The National Jurist - Back to School 2017 - 4
Infilaw's tightrope walk
Two of the company's law schools have been placed on probation and
threatened with losing federal funding. But so far, the for-profit company
has managed to manage through the challenges. By Tyler roBerTs
t's been a brutal year for InfiLaw, the
company that owns three for-profit law schools. Two of the three -
Charlotte School of Law and Arizona
Summit Law School - were placed
on probation by the American Bar
Association (ABA) and Charlotte
School of Law was threatened with losing
federal funding. But so far,
the company has managed
to keep funding. The U.S.
Department of Education
(DOE) announced in August
that it will reinstate School of
Law's ability to award Title IV
funds, effective this semester.
To be sure, it's been a challenging tightrope walk for the
company, and one that is not
over. InfiLaws' three schools
saw their combined enrollment drop from 3,873 six
years ago to 1,748 last year.
That drop forced the school's
to lower admission standards,
which in turn, eventually hurt
bar passage rates. Arizona
Summit reported a 24.6 percent bar passage
rate for the July 2016 Arizona bar exam.
But Charlotte School of Law (CSL)
in North Carolina was the first to be
placed on probation, in October. Then
in December, the DOE announced CSL
would lose federal financial aid after finding
that the school made substantial misrepresentations to students about its compliance
with ABA accreditation standards.
Most observers felt this was a death sentence, as most law students need financial
aid to afford law school. Initially, the ABA
required CSL to create a teach-out plan to
prepare for closure.
But InfiLaw maintained it would take
the necessary steps to stay open, and it
complained that the Obama administration
was unfairly focusing on for-profit schools.
It expressed hope that the Trump adminis-
tration would take a more fair approach.
That appears to be the case, as the DOE
reinstated the funding so long as the school
meets certain criteria.
"We are excited at the prospect of being
able to help our students complete their
legal education," said Paul Meggett, who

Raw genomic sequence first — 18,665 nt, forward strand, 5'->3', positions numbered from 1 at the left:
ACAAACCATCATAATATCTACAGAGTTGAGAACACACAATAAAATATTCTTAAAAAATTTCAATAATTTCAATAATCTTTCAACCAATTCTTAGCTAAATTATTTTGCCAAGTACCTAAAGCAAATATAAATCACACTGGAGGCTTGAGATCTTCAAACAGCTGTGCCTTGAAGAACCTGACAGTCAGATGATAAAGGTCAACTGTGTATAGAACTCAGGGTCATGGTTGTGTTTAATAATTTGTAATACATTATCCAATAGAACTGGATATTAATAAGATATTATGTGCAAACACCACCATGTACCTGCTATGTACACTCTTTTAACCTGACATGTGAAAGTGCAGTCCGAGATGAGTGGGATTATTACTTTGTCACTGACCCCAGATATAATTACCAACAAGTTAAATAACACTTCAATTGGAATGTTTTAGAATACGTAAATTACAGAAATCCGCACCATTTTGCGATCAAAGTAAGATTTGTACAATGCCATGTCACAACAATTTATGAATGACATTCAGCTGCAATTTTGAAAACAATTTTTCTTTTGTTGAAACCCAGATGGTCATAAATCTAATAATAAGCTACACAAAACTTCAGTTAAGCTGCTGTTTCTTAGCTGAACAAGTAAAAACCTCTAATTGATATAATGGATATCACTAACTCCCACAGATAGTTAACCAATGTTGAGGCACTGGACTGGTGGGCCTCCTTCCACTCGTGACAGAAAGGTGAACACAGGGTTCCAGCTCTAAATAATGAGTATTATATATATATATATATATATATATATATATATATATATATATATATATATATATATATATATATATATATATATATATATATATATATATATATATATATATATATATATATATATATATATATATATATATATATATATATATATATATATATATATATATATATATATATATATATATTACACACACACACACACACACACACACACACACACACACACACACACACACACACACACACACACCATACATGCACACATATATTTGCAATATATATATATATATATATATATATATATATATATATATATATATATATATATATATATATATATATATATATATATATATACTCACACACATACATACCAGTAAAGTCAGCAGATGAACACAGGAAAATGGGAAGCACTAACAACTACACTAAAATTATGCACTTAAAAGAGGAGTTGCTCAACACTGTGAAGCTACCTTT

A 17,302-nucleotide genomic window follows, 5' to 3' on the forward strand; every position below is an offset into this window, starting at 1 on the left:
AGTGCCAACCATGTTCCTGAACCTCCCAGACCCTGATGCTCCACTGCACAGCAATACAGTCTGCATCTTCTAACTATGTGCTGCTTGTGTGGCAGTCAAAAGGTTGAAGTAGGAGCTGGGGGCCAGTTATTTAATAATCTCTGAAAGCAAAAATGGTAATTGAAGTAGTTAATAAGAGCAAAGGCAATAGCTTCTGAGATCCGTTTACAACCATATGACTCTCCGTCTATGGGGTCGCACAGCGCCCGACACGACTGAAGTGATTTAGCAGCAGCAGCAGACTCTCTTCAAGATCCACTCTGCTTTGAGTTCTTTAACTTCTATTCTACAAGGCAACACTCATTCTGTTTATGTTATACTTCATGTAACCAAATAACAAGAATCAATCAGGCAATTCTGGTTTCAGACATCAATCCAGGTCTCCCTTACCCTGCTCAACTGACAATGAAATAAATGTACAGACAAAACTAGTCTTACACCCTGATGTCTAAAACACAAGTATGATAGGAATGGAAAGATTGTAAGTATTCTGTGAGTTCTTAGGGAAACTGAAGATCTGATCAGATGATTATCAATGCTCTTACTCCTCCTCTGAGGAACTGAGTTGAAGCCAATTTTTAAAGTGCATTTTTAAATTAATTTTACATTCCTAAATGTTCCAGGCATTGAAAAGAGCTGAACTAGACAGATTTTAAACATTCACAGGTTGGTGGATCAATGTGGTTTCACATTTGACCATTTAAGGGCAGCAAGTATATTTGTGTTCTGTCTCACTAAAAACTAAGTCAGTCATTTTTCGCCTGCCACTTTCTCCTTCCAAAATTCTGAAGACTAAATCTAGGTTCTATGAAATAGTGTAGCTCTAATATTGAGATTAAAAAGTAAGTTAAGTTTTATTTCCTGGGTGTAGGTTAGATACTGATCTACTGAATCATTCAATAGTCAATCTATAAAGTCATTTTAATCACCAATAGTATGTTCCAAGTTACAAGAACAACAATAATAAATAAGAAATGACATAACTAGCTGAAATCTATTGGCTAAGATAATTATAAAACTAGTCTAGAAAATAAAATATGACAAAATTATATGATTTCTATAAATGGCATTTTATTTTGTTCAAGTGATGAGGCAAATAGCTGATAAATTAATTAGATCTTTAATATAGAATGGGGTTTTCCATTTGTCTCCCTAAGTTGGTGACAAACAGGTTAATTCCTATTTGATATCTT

took over as interim dean of CSL in June.
But the school is still not out of the woods.
Earlier in the summer the UNC Board of
Governors, which handles state authorization, concluded that CSL is not in compliance with state standards regarding financial
resources, planning or stability. As a condition for state licensure, it required CSL to
submit an ABA-approved plan to improve
the school's performance no later than Aug.
The UNC Board of Governors stated it
was unsure whether the law school's plan
would pass muster.
Margaret Spellings, president of the
University of North Carolina System, questioned whether the school was financially healthy enough to move forward and
whether it could even implement the plan
quickly enough. In a memo, she wrote that
the board was "not optimistic" that CSL
The NaTioNal JurisT
Back to School 2017
would be able to comply.
But CSL has a different take. It saw the
decision as "largely positive."
"While the board found that CSL was
not in compliance with certain financial
requirements contained in the standards,
it also continued our license in force and
allowed additional time for the school to
take measures to strengthen its financial position,"
the school stated in a press
release. "Since that finding,
CSL has taken concrete
steps to reduce its debt and
related obligations, and
provided evidence of those
steps to UNC, to demonstrate CSL's rapid progress
Arizona Summit also
faces challenges. The ABA
placed it on probation in
March after it failed to
meet a number of accreditation standards, and in
May it ordered the school
to post a $1.5 million bond
to reimburse students if the school closes.
The ABA stated that Arizona Summit's
admission practices, academic programming, graduation rates and bar passage rates
have "resulted in the Law School now being
in a position where only immediate and
substantial action can bring about sufficient
change to put the law school on a realistic
path back to being in compliance."
Last year's entering class had a median
LSAT of 143 and GPA of 2.96.
"We are going to make sure that we
are in full compliance with the accreditation standards, while preserving the law
school's original mission of promoting
diversity," said Donald Lively, president of
the Phoenix-based law school. The school
recently announced an affiliation with
Bethune-Cookman University, a historically
black college in Florida.